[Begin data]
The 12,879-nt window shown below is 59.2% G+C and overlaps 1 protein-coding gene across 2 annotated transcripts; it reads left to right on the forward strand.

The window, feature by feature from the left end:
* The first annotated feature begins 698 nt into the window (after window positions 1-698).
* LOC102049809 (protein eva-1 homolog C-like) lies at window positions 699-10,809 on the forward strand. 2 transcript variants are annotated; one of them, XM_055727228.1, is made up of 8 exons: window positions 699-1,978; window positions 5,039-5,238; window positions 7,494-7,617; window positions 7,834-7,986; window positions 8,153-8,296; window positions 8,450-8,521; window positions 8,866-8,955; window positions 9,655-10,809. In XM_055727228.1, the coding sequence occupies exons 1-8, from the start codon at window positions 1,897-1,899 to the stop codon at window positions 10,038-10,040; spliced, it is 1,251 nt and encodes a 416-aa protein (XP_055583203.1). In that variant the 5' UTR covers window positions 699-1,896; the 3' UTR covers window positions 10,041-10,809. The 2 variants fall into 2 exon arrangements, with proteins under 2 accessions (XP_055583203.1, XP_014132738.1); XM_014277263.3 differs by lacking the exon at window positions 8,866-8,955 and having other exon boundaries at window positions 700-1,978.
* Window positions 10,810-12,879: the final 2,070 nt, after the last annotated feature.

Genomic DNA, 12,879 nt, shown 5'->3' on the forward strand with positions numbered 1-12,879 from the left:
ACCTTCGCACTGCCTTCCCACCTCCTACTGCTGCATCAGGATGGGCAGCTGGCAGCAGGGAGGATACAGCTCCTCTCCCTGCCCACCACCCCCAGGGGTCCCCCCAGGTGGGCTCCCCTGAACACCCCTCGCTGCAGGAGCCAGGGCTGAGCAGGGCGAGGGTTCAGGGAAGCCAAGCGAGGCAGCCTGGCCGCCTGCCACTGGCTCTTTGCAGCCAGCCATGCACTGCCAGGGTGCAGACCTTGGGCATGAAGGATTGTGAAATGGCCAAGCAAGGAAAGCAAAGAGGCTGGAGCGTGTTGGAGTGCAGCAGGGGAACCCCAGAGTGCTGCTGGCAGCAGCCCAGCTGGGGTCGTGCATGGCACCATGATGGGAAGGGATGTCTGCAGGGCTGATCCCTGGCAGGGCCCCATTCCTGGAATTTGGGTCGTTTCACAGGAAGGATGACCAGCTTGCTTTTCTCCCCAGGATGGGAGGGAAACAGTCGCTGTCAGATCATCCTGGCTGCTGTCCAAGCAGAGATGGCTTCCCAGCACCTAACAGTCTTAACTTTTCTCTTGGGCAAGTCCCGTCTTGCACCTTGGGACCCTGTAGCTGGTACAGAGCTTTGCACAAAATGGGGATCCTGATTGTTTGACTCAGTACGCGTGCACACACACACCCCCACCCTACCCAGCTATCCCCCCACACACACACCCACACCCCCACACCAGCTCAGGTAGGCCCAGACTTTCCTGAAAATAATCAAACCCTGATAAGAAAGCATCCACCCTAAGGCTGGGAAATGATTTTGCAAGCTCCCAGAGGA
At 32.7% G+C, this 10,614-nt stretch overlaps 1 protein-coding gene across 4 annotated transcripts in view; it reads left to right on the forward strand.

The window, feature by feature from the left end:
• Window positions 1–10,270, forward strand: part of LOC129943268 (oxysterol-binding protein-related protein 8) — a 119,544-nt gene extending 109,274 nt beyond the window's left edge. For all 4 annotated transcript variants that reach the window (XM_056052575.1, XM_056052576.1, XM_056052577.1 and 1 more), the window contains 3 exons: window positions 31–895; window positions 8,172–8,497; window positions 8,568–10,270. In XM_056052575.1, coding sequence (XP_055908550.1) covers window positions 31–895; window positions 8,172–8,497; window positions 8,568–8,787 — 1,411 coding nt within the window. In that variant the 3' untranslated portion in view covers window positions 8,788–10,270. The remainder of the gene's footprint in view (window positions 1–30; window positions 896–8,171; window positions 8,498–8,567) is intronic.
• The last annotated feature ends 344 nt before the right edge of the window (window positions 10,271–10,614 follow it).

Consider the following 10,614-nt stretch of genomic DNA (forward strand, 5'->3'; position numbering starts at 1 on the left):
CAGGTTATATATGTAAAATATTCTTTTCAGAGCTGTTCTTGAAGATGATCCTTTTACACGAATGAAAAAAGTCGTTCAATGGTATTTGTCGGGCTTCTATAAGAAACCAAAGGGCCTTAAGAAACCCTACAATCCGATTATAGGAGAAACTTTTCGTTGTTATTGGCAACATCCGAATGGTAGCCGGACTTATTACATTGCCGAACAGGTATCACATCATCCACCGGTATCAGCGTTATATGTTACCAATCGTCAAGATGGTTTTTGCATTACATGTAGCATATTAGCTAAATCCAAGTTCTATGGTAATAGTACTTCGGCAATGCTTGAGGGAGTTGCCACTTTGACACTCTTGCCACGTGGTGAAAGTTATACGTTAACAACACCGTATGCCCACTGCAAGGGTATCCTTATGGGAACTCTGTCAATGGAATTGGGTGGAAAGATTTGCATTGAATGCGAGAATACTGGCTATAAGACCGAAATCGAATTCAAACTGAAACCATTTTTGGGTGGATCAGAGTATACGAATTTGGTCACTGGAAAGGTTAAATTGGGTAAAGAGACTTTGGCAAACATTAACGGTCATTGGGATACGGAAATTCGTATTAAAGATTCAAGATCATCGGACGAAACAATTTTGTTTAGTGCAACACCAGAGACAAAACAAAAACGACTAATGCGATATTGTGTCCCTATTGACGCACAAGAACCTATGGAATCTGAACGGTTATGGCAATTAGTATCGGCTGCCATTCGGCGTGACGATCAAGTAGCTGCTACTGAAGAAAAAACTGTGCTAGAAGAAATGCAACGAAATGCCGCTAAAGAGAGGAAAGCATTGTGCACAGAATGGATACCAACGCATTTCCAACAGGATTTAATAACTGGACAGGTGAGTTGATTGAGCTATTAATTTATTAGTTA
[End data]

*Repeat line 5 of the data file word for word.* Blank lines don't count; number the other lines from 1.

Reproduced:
* Window positions 10,810-12,879: the final 2,070 nt, after the last annotated feature.